BMW has celebrated its centenary by unveiling its idea of what the future cars of the company would look like with “Vision Next 100.” The new concept car was formally unveiled on Monday, exactly 100 years after the company charter was signed to create BMW.
Packed with plenty of futuristic technology that includes a digital “companion,” the concept car blends sporty coupes with luxury sedan. While celebrating its 100th anniversary, BMW acknowledged the role of artificial intelligence in driving’s future, and hinted that the company was already preparing for that.
“Vision Next 100” shows where the automotive industry will head into future. While the concept shows how the company pictures automobiles way into the future, we can at least expect to see some the components and design elements employed into more immediate product offerings by the company.
“Vision Next 100” is BMW’s boldest statement as of yet of its beliefs that self-driving vehicles free of emissions and environmentally accountable are the only way forward for the automotive industry. As with every other automobile company, these surely hold the keys to BMW’s future. However, the question may be raised as to when.
“If it were up to me—tomorrow,” BMW Chief Executive Harald Krüger told reporters present at the company’s presentation. He further stressed that it was more likely to arrive “in the next 20 to 30 years.”
The most surprising thing we know from the latest concept car is the company’s move away from the typical twin ring headlamp styling. This particular styling is the one that has defined BMW for decades. The future cars will also focus on safety issues and automatic maintenance. So long gone will be the days when one needs jack stand to stay safe under car during repair.
According to Adrian van Hooydonk, Head of BMW Group Design, the two-part kidney grille will be there though. However, it won’t serve an air-intake purpose. Instead, the kidney grille will house sensors and radar equipment.
The concept car has two modes. In the mode called “Boost mode,” the driver is in control. However, he will be supported with gadgets like the digital companion, a full-display windshield that warns of hindrances and walkers in the car’s path, along with a 360-degree radar.
But if the driver wants to relax or has to attend to some business such as participating in a video conference, he or she can simply switch to “Ease” mode. In this mode, a robot will take control and the video conference will be exhibited on the windshield. The driver can even rotate the seat to face the other passengers in the car, if any.
BMW along with its rivals—Daimler AG’s Mercedes-Benz and Volkswagen AG’s Audi—have traditionally dominated the world of premium cars by combining sleek design with horsepower. But now with the dawn of electric vehicles, newcomers such as Tesla Motors and Alphabet Inc.’s Google have already shown that they mean business. So, traditional auto giants like BMW are under pressure to prove that they haven’t lost their mojo yet.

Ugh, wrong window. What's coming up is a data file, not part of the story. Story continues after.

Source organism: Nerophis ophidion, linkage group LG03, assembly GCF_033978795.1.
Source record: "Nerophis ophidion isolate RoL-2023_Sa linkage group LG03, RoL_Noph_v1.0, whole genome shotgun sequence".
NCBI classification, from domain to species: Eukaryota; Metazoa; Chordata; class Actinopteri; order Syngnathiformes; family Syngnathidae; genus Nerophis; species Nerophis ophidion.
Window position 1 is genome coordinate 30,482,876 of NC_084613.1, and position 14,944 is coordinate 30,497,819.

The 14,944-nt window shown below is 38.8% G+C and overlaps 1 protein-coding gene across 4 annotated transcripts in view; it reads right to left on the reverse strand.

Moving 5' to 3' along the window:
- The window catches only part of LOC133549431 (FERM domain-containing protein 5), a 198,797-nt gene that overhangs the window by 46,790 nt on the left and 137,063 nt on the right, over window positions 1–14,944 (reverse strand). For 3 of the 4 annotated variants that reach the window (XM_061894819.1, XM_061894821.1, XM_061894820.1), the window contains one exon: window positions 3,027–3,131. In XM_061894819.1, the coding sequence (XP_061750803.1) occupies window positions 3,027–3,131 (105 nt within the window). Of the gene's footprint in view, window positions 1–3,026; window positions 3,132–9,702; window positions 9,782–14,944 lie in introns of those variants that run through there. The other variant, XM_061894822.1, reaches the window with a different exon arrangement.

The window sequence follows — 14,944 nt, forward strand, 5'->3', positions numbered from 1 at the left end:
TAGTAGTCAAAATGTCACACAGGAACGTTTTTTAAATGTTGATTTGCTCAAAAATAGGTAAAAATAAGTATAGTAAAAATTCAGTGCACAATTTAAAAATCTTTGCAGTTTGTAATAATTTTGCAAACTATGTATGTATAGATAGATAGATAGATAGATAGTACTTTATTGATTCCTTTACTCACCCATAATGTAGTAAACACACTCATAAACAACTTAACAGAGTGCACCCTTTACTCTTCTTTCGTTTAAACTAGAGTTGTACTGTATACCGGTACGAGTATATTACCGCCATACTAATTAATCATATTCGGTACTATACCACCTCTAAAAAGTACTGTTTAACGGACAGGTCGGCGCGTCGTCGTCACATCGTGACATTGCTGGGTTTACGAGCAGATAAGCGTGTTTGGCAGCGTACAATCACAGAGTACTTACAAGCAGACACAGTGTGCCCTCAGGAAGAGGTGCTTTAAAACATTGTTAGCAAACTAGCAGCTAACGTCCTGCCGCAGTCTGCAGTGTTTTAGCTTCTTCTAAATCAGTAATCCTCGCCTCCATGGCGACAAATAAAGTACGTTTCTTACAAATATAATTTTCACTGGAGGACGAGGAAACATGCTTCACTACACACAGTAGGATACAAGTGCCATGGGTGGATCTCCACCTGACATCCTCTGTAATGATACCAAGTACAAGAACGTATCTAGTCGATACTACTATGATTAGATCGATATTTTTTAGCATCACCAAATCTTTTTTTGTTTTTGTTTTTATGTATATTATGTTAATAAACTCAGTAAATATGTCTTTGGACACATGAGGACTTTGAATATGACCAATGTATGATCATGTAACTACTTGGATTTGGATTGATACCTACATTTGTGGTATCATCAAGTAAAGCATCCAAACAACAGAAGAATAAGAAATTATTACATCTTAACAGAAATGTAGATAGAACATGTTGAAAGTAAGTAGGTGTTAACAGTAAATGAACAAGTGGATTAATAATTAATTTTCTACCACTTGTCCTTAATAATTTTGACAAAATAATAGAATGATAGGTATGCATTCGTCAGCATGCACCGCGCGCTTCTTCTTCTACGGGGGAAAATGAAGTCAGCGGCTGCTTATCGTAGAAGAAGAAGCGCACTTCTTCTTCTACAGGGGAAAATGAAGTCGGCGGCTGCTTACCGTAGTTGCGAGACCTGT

In a statement from BMW, it was stressed that in the near future “most vehicles will probably be completely self-driving—people will get around in robots on wheels.” According to the company executives, the challenge for BMW is to make sure the car ownership still holds the same attraction and pleasure even at the times when car-sharing has been gaining popularity.
“We really believe in individual mobility. As designers our job was to put a face on the future,” Hooydonk told reporters in Munich, while presenting “Vision Next 100.”
The BMW Group is planning to unveil further three concepts later in the year as part of its centennial celebrations. The first will focus on the theme “Every Mini Is My Mini,” and will be Mini Vision Next 100.
The next would be the Rolls-Royce Vision Next 100, and this concept will make history as it will mark the first show of a concept car in Rolls-Royce’s 114 year history. Finally, there will be the BMW Motorrad’s Vision Next 100 concept, “The Great Escape.”
All the four concepts will integrate will integrate future mobility with environment and user interface. However, one thing that is undefined is what will power the vehicle. BMW has not yet shown its hand.
Here’s what Krüger had to say, “It will definitely be zero emissions. When you look around the world … there is no alternative to electric mobility.”
While most of the buzz around future cars is surrounding electric vehicles, there are also companies trying to develop models that can operate on water. We have already witnessed the enigma of hydrogen fueled cars and now we can expect to see water fueled cars also in the near future.
“A couple of years ago, if somebody told you it’s possible to have a car fueled through feeding it with saltwater, you probably would have called them a proponent of a conspiracy theory. Just try and visualize that instead of your car spewing out a continuous outflow noxious mixtures of gases such as carbon monoxide, carbon dioxide, benzene, particulates and hydrocarbons, the exhaust of your car emits only water. It’s now not too hard for us to envision a future where all our motor vehicles are electric, but for us to imagine a future where electric cars are being powered by water; yes, salt water!”, write Carbuyingstrategies.com.
[Photo by Sean Gallup/Getty Images]